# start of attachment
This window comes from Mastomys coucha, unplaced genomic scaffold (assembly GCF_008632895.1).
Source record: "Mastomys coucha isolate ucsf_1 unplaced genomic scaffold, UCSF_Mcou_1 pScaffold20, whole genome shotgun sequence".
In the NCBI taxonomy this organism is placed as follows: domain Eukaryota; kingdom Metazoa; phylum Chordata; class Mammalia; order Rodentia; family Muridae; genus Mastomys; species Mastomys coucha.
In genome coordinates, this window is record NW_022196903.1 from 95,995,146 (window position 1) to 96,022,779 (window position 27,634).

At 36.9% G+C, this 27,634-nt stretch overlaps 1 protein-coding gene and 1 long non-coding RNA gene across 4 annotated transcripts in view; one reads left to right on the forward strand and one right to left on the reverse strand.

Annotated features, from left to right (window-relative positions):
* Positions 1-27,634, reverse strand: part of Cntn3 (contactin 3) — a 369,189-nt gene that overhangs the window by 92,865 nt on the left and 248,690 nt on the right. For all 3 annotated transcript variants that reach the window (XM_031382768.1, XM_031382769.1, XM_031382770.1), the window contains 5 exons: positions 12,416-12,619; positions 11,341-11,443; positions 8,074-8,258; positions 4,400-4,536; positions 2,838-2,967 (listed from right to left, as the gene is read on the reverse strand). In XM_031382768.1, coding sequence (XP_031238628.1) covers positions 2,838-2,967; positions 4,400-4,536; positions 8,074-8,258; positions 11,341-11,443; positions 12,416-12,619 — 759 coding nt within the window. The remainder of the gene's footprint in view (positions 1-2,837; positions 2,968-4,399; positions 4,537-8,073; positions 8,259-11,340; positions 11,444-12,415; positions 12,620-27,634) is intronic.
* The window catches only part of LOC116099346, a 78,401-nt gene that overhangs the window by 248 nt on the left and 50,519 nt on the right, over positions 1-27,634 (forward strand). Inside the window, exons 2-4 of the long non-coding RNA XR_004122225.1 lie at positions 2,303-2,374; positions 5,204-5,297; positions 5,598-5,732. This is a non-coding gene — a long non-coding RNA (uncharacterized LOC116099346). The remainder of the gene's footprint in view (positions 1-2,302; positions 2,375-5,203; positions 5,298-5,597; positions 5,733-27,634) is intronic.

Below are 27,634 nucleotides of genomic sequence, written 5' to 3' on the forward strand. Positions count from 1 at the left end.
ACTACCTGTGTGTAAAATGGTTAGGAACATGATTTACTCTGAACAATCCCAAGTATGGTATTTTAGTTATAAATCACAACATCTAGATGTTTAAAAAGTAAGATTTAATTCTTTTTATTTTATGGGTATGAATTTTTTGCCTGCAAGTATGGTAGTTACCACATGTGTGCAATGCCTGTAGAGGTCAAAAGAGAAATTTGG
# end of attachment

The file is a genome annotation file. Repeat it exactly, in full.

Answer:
This window comes from Mastomys coucha, unplaced genomic scaffold (assembly GCF_008632895.1).
Source record: "Mastomys coucha isolate ucsf_1 unplaced genomic scaffold, UCSF_Mcou_1 pScaffold20, whole genome shotgun sequence".
In the NCBI taxonomy this organism is placed as follows: domain Eukaryota; kingdom Metazoa; phylum Chordata; class Mammalia; order Rodentia; family Muridae; genus Mastomys; species Mastomys coucha.
In genome coordinates, this window is record NW_022196903.1 from 95,995,146 (window position 1) to 96,022,779 (window position 27,634).

At 36.9% G+C, this 27,634-nt stretch overlaps 1 protein-coding gene and 1 long non-coding RNA gene across 4 annotated transcripts in view; one reads left to right on the forward strand and one right to left on the reverse strand.

Annotated features, from left to right (window-relative positions):
* Positions 1-27,634, reverse strand: part of Cntn3 (contactin 3) — a 369,189-nt gene that overhangs the window by 92,865 nt on the left and 248,690 nt on the right. For all 3 annotated transcript variants that reach the window (XM_031382768.1, XM_031382769.1, XM_031382770.1), the window contains 5 exons: positions 12,416-12,619; positions 11,341-11,443; positions 8,074-8,258; positions 4,400-4,536; positions 2,838-2,967 (listed from right to left, as the gene is read on the reverse strand). In XM_031382768.1, coding sequence (XP_031238628.1) covers positions 2,838-2,967; positions 4,400-4,536; positions 8,074-8,258; positions 11,341-11,443; positions 12,416-12,619 — 759 coding nt within the window. The remainder of the gene's footprint in view (positions 1-2,837; positions 2,968-4,399; positions 4,537-8,073; positions 8,259-11,340; positions 11,444-12,415; positions 12,620-27,634) is intronic.
* The window catches only part of LOC116099346, a 78,401-nt gene that overhangs the window by 248 nt on the left and 50,519 nt on the right, over positions 1-27,634 (forward strand). Inside the window, exons 2-4 of the long non-coding RNA XR_004122225.1 lie at positions 2,303-2,374; positions 5,204-5,297; positions 5,598-5,732. This is a non-coding gene — a long non-coding RNA (uncharacterized LOC116099346). The remainder of the gene's footprint in view (positions 1-2,302; positions 2,375-5,203; positions 5,298-5,597; positions 5,733-27,634) is intronic.

Below are 27,634 nucleotides of genomic sequence, written 5' to 3' on the forward strand. Positions count from 1 at the left end.
ACTACCTGTGTGTAAAATGGTTAGGAACATGATTTACTCTGAACAATCCCAAGTATGGTATTTTAGTTATAAATCACAACATCTAGATGTTTAAAAAGTAAGATTTAATTCTTTTTATTTTATGGGTATGAATTTTTTGCCTGCAAGTATGGTAGTTACCACATGTGTGCAATGCCTGTAGAGGTCAAAAGAGAAATTTGG